In Pennsylvania, the state supreme court on Sept. 18 set aside a lower-court ruling upholding a voter ID law and asked the judge to revisit his decision. The judge was told to assess whether all citizens will be able to obtain allowable forms of ID. The state high court, in its 4-2 decision, asked Commonwealth Court Judge Richard Simpson, a Republican, to submit a supplemental opinion by Oct. 2. He held hearings on the matter this week.

Two Democratic justices dissented from the majority’s move, saying they would have blocked the law outright. They chastised their colleagues for sending the case back to Simpson less than two months before the election.

“The eyes of the nation are upon us,” Justice Debra McCloskey Todd wrote, “and this court has chosen to punt rather than to act.”

A state analysis found Pennsylvania’s photo ID requirement might exclude as many as 759,000 eligible voters, or 9 percent of its electorate, from voting in the presidential election. In 2008, Obama won the state by 620,478 votes.

The Quinnipiac poll said Obama has a 54 percent to 42 percent advantage over Romney in the state.

Wisconsin’s attempt to revive its new voter ID law in time for the election failed yesterday before that state’s supreme court. Two lower court judges found the new law unconstitutional in separate decisions earlier this year.

Dane County Circuit Court Judge Richard Neiss in Madison rejected the law in March in a lawsuit filed by the League of Women Voters of Wisconsin. Judge David Flanagan in Madison ruled the law invalid in July in a suit brought by the Milwaukee branch of the National Association for the Advancement of Colored People, or NAACP.

Wisconsin Attorney General J.B. Van Hollen, a Republican, asked the state’s highest court last month to immediately review the decisions. Neiss had denied the delay request in March, and a state appeals court agreed. Flanagan denied the stay request Sept. 14 in the NAACP case, citing the impending election.

“The inescapable reality is that the need for stability, predictability and adequate preparation for the electoral process strongly weighs against this court granting a stay and thus changing the voting process at this late hour,” Flanagan wrote. Thursday, the state Supreme Court refused a stay as well.

The Wisconsin Supreme Court’s action means the state’s voter ID law is dead for this election, said Susan Crawford, an attorney for the League of Women Voters of Wisconsin.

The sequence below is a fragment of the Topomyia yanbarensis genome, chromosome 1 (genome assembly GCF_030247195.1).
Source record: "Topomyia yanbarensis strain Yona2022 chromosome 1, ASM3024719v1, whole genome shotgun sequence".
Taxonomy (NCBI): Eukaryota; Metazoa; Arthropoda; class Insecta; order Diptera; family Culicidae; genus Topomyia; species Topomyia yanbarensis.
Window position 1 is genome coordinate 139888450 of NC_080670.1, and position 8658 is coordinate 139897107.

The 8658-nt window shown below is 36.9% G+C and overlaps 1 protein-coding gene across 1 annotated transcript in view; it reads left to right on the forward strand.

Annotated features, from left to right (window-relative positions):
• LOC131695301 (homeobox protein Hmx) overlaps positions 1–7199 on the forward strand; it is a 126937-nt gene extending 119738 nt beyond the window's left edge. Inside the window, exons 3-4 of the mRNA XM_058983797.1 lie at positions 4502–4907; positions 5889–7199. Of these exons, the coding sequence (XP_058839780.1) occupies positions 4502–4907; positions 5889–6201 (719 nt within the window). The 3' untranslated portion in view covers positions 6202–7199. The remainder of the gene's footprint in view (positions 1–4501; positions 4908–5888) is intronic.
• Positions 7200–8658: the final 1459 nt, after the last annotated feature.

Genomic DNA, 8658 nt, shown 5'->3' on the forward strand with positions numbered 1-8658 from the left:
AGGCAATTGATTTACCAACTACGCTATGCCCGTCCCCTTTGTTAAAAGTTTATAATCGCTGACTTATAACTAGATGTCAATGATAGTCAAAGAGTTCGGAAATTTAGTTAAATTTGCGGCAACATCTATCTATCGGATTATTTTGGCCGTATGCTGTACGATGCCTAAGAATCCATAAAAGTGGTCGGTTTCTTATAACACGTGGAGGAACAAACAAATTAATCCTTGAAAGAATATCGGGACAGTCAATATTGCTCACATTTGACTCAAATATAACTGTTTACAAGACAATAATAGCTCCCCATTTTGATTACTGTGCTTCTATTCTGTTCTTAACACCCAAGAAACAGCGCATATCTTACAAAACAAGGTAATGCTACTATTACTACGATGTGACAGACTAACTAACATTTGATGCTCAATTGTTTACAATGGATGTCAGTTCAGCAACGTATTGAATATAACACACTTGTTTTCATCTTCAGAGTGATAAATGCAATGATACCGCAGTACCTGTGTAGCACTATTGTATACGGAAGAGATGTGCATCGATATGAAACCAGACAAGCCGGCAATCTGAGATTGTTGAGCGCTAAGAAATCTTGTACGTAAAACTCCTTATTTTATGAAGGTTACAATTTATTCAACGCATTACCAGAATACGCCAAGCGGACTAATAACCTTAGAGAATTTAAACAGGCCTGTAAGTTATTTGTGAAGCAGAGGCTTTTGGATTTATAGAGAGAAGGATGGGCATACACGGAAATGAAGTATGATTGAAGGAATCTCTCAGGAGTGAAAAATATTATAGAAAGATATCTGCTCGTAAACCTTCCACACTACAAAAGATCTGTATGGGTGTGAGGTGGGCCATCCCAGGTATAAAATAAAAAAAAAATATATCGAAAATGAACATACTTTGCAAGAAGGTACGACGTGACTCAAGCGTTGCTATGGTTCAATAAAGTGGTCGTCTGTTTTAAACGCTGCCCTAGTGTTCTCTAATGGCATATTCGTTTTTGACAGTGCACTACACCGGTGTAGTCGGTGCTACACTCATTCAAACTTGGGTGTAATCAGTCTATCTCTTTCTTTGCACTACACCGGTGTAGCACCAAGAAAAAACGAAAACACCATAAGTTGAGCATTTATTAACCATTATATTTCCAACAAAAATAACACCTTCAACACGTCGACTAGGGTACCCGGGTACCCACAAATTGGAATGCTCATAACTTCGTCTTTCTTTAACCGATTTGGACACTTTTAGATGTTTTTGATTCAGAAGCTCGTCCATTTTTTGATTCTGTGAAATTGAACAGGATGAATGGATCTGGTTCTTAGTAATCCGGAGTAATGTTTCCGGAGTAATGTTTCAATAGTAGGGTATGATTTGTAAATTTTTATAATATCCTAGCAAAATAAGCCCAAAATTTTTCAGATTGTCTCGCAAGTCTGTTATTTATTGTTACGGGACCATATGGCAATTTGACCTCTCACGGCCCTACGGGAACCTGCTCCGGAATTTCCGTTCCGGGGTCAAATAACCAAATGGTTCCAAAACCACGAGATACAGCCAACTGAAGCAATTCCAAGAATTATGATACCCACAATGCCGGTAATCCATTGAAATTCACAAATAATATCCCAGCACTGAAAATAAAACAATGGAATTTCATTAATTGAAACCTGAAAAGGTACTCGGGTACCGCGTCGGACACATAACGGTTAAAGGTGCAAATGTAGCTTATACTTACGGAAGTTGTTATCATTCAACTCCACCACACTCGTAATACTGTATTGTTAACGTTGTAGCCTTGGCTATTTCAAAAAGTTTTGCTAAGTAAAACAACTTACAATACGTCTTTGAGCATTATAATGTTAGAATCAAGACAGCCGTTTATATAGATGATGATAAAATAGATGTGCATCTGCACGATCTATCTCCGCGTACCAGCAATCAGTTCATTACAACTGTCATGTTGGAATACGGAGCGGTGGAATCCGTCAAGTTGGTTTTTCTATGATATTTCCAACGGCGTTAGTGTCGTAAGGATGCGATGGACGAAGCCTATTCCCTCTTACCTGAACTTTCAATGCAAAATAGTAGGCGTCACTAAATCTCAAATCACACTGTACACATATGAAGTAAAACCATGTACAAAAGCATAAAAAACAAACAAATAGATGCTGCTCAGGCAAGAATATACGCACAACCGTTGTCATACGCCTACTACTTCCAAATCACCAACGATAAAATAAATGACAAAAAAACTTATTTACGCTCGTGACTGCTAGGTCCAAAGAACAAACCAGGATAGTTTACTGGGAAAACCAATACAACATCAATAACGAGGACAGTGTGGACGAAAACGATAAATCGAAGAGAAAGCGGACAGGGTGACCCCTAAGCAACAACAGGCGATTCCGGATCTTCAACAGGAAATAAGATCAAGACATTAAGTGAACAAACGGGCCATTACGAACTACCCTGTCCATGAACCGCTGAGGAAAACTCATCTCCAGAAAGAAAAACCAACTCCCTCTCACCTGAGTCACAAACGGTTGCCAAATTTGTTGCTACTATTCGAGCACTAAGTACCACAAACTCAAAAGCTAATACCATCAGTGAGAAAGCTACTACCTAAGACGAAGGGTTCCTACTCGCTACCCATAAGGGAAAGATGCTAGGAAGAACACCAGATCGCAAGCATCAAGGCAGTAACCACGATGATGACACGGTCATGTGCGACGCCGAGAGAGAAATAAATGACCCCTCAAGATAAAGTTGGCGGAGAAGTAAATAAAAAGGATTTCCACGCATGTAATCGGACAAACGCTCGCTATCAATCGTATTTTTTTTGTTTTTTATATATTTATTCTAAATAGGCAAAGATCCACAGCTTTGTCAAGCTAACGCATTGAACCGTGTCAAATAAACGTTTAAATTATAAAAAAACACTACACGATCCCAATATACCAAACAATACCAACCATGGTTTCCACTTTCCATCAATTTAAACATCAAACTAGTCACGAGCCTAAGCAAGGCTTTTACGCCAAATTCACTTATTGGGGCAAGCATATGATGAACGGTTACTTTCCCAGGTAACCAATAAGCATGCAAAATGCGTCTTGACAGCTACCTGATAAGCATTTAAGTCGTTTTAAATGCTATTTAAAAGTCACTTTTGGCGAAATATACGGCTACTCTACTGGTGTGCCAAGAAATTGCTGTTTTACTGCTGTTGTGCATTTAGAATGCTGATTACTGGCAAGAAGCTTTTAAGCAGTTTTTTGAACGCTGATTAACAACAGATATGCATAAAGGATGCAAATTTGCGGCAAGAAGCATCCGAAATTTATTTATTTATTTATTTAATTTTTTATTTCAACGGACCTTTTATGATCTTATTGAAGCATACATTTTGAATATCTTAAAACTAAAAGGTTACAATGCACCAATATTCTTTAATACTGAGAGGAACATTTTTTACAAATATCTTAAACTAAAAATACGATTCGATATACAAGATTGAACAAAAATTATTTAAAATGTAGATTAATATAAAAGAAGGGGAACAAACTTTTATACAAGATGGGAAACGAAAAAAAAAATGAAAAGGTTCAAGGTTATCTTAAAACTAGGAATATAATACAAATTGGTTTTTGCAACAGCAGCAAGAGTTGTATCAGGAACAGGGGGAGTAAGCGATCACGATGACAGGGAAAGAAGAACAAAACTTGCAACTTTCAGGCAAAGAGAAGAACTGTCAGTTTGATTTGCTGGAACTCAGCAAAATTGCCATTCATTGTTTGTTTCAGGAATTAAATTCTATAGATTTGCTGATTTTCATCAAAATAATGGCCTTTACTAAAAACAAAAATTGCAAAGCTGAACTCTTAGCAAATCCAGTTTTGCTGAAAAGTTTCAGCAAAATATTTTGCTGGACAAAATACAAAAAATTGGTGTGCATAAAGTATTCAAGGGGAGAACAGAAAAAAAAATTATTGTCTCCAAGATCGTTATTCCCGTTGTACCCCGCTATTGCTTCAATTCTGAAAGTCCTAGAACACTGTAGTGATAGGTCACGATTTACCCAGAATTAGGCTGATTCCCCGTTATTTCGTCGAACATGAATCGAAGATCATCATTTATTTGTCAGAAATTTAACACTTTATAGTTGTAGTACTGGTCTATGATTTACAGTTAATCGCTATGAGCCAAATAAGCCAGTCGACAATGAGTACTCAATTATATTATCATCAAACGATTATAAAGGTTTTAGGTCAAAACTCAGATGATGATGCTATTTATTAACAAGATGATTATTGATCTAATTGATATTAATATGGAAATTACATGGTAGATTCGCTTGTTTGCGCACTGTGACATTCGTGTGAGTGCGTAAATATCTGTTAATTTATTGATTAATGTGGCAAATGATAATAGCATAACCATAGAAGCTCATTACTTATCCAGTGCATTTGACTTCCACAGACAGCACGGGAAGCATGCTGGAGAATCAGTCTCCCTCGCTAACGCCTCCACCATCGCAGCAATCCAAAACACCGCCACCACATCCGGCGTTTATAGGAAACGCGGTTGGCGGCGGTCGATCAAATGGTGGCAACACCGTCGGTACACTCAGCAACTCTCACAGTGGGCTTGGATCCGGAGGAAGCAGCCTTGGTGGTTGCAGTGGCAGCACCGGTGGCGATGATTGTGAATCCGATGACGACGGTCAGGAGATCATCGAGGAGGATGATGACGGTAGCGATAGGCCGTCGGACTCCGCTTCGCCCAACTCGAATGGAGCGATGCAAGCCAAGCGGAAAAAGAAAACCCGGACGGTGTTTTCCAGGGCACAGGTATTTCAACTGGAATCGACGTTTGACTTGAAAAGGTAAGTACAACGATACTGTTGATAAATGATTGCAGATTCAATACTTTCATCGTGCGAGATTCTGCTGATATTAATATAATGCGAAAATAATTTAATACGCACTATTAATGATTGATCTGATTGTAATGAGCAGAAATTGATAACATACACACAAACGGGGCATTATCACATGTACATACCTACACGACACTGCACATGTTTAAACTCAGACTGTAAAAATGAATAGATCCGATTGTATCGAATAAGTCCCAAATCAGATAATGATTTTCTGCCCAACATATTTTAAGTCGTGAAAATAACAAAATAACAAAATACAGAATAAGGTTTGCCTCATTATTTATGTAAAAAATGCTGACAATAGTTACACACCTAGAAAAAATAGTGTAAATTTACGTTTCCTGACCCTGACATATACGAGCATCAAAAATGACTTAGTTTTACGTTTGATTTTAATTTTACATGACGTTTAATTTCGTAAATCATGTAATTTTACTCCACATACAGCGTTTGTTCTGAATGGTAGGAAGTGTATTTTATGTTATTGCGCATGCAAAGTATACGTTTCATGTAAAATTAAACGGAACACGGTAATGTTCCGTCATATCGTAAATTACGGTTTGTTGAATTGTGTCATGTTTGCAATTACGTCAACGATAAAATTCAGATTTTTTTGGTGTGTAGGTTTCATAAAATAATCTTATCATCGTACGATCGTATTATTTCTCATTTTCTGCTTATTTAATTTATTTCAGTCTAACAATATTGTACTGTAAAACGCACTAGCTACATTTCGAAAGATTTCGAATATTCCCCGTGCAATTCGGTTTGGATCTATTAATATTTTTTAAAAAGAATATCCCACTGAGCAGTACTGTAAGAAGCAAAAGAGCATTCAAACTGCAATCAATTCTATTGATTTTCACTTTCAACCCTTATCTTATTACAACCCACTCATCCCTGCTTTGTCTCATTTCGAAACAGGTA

Obama won Wisconsin by 414,818 votes in 2008.

In Iowa, that state has given up on a Republican-backed effort to purge noncitizens from the voter registration rolls after a state judge Sept. 14 said the process would probably create confusion for legitimate voters.

Iowa Secretary of State Matt Schultz, a Republican, isn’t going to appeal the ruling temporarily barring the state from using emergency-procedures to purge the rolls, said Chad Olsen, his spokesman.

“Given the reality of the time constraints there wouldn’t be any resolution before the election,” Olsen said. “For this election, we’re done.”

Obama won Iowa in 2008 by 146,651 votes.

Earlier this month, Florida Gov. Rick Scott, a Republican, lost a federal court bid to throw out a challenge to his initiative to purge noncitizens from voter registration rolls ahead of the election.

U.S. District Judge James Whittemore in Tampa ruled that a complaint alleging the program requires pre-clearance under the Voting Rights Act, in part because of historical discrimination against minorities, may proceed. The judge wrote that he will rule at a later date on whether the state effort to purge voter rolls is subject to the federal voting law.

Republicans did score a few victories in voter law challenges in September, one of which also involved Florida.

On Sept. 24, a federal judge in Jacksonville ruled the state doesn’t need to provide 96 hours of early voting in all counties for the election.

That ruling is separate from a federal case in Washington where Florida agreed to keep 96 hours of early voting in five counties covered under Section 5 of the Voting Rights Act.

In the 2008 election, 54 percent of black voters in Florida voted early — twice the rate for whites, according to court filings. A report paid for by the Democratic National Committee stated that 1.1 million blacks voted in Florida in 2008. Obama won there by 236,450 votes.

The Quinnipiac poll this week gave Obama a 53 percent to 44 percent lead in Florida over Romney.